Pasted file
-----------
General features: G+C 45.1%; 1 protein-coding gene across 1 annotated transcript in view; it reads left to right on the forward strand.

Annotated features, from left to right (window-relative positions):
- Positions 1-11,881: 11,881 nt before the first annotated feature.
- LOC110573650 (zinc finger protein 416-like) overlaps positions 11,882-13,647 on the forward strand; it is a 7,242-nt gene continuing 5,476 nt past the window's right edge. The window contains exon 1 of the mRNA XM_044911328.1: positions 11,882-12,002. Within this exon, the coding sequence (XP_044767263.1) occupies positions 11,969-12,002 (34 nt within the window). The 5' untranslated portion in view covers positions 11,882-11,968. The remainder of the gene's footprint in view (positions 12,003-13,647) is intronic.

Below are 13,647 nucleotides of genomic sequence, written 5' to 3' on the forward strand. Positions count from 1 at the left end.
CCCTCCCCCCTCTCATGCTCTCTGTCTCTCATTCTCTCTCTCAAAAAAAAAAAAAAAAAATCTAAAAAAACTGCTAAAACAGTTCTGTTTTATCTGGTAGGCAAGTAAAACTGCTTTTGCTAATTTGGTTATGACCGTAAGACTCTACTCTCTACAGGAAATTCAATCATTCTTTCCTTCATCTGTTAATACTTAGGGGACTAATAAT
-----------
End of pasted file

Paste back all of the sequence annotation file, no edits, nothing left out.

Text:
General features: G+C 45.1%; 1 protein-coding gene across 1 annotated transcript in view; it reads left to right on the forward strand.

Annotated features, from left to right (window-relative positions):
- Positions 1-11,881: 11,881 nt before the first annotated feature.
- LOC110573650 (zinc finger protein 416-like) overlaps positions 11,882-13,647 on the forward strand; it is a 7,242-nt gene continuing 5,476 nt past the window's right edge. The window contains exon 1 of the mRNA XM_044911328.1: positions 11,882-12,002. Within this exon, the coding sequence (XP_044767263.1) occupies positions 11,969-12,002 (34 nt within the window). The 5' untranslated portion in view covers positions 11,882-11,968. The remainder of the gene's footprint in view (positions 12,003-13,647) is intronic.

Below are 13,647 nucleotides of genomic sequence, written 5' to 3' on the forward strand. Positions count from 1 at the left end.
CCCTCCCCCCTCTCATGCTCTCTGTCTCTCATTCTCTCTCTCAAAAAAAAAAAAAAAAAATCTAAAAAAACTGCTAAAACAGTTCTGTTTTATCTGGTAGGCAAGTAAAACTGCTTTTGCTAATTTGGTTATGACCGTAAGACTCTACTCTCTACAGGAAATTCAATCATTCTTTCCTTCATCTGTTAATACTTAGGGGACTAATAAT